Failing to get into this healthcare game will be nothing but exasperating, frustrating, and costly. Yet that’s exactly what we are asking our retirees to muddle through. Asking for the impossible.
Set Up Your 4 Ps to Deal with the Impossible
In a nutshell, retirees are being asked to deal with the impossible on their home front. They need to navigate their next 30 years filled with personal uncertainties. To be fair, we’ve navigated the last 30 years which were also filled with uncertainty. But those earlier years came with a steady paycheck. We knew how the bills would be paid. Vacations and fun get-togethers just happened. No one had to over-think uncertainties.
But now, new personal risks enter the equation. Retirees are asked to predict the future using only a rearview mirror. And their personal best guesses for the future. Without spending all their money. A very tall order, indeed. To help get a start dealing with personal uncertainties, I suggest these 4 Ps as a place to start:
1 – PLAN for a long life…
…even though you may not really want to. That means at least 30 years of retirement, or until 95 or 98. Even if your parents didn’t live that long. The world is different today. There are so many modern miracles of medicine.
2 – Take a PRACTICAL approach to healthcare options.
to those modern miracles of medicine. Keep in mind cures and replacement body parts all cost a lot of money. We won’t know the language or many of the options. But be prepared to state your preferences.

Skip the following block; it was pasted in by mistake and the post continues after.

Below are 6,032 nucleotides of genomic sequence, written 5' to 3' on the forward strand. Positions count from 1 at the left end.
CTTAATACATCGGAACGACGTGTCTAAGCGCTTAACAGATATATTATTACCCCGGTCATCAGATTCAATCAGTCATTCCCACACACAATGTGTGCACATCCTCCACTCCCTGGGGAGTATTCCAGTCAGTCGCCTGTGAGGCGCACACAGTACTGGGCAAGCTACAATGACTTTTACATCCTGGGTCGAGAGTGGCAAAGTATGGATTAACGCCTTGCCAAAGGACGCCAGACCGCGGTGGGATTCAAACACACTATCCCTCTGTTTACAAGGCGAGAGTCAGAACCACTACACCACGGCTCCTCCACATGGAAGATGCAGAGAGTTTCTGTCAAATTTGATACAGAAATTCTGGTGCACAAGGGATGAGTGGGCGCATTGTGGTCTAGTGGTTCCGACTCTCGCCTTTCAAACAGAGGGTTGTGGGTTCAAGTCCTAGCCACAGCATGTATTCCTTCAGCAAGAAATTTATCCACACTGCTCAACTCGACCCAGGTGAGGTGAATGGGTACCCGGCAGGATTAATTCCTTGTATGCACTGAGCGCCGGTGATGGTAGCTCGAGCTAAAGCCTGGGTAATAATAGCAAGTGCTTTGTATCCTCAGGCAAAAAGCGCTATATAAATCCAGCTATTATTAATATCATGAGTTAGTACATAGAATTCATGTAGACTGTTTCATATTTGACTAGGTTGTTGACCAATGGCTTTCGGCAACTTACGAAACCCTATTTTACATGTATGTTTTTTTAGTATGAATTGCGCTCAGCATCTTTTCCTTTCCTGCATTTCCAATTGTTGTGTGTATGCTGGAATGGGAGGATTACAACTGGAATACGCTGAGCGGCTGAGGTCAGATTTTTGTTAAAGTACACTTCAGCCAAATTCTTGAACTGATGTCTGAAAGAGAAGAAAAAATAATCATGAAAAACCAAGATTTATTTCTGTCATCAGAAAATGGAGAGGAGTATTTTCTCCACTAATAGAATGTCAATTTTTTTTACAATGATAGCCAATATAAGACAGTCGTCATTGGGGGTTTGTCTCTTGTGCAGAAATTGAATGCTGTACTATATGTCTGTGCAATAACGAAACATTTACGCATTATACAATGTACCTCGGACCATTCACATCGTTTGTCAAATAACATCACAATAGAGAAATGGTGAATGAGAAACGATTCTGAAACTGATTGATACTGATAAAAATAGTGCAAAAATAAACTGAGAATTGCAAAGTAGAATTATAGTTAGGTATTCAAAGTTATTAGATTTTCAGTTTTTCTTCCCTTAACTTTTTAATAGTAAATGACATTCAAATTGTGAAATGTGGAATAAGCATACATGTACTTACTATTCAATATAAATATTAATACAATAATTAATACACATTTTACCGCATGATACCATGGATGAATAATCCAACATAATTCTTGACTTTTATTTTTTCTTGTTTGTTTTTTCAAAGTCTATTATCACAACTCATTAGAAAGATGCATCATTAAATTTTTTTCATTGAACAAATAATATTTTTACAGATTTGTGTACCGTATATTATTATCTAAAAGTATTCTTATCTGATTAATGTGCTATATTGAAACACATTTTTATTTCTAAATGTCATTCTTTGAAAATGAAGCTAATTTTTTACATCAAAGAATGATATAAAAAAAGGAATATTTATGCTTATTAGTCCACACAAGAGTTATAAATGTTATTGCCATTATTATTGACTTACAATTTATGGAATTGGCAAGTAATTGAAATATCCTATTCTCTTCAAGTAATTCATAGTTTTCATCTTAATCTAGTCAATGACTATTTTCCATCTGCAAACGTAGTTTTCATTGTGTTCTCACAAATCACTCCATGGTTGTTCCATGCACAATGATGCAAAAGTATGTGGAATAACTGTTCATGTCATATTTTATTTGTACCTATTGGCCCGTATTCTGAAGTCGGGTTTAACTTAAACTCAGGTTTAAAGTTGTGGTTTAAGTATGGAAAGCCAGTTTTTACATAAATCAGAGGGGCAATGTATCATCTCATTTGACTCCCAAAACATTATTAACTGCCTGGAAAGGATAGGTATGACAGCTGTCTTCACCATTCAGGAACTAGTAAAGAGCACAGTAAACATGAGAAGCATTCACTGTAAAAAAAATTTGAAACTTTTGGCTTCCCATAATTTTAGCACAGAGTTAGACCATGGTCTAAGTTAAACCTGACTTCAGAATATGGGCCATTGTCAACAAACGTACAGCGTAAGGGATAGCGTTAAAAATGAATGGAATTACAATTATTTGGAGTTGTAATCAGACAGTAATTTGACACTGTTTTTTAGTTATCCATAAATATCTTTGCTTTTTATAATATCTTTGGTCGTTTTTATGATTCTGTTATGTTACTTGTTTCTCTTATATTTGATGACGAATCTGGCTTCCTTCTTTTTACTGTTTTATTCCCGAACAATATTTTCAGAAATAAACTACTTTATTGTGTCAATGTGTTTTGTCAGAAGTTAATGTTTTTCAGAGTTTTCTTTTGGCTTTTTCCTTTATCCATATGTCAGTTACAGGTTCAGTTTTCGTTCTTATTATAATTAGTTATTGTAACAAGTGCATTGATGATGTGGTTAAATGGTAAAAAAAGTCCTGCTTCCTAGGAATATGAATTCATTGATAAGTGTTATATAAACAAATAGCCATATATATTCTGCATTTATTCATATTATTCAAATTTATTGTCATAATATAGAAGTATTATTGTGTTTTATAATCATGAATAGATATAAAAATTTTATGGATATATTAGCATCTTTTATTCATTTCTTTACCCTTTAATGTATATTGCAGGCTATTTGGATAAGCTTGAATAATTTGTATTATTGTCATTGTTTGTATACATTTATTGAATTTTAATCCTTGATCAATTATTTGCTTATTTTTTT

3 – PERSIST against the odds and obstacles of aging.
Don’t take no for an answer when you need or want something. The world is not only here for the young! You may have to fight through phone trees, automated “help lines,” and other non-helpful processes before you get to talk to a person. And it’s up to you to keep up with the latest technology changes.
4 – PULL together that budget.
Even though you think it’s a waste of time. The costs of living are so much higher than you may realize. Add in inflation from these past couple of years, and costs rise fast throughout retirement. Clearly know where your hard-earned savings are going.
Stay tuned for Part 2 to come shortly…
For more information…
Get a free budget worksheet to help you tackle this thorny task in the blog post Plan for the Party & the Price Tag
And from the archives, you can check out Backyard BBQs and Back-of-the-Envelopes Budgets for some inspiration before summer is over.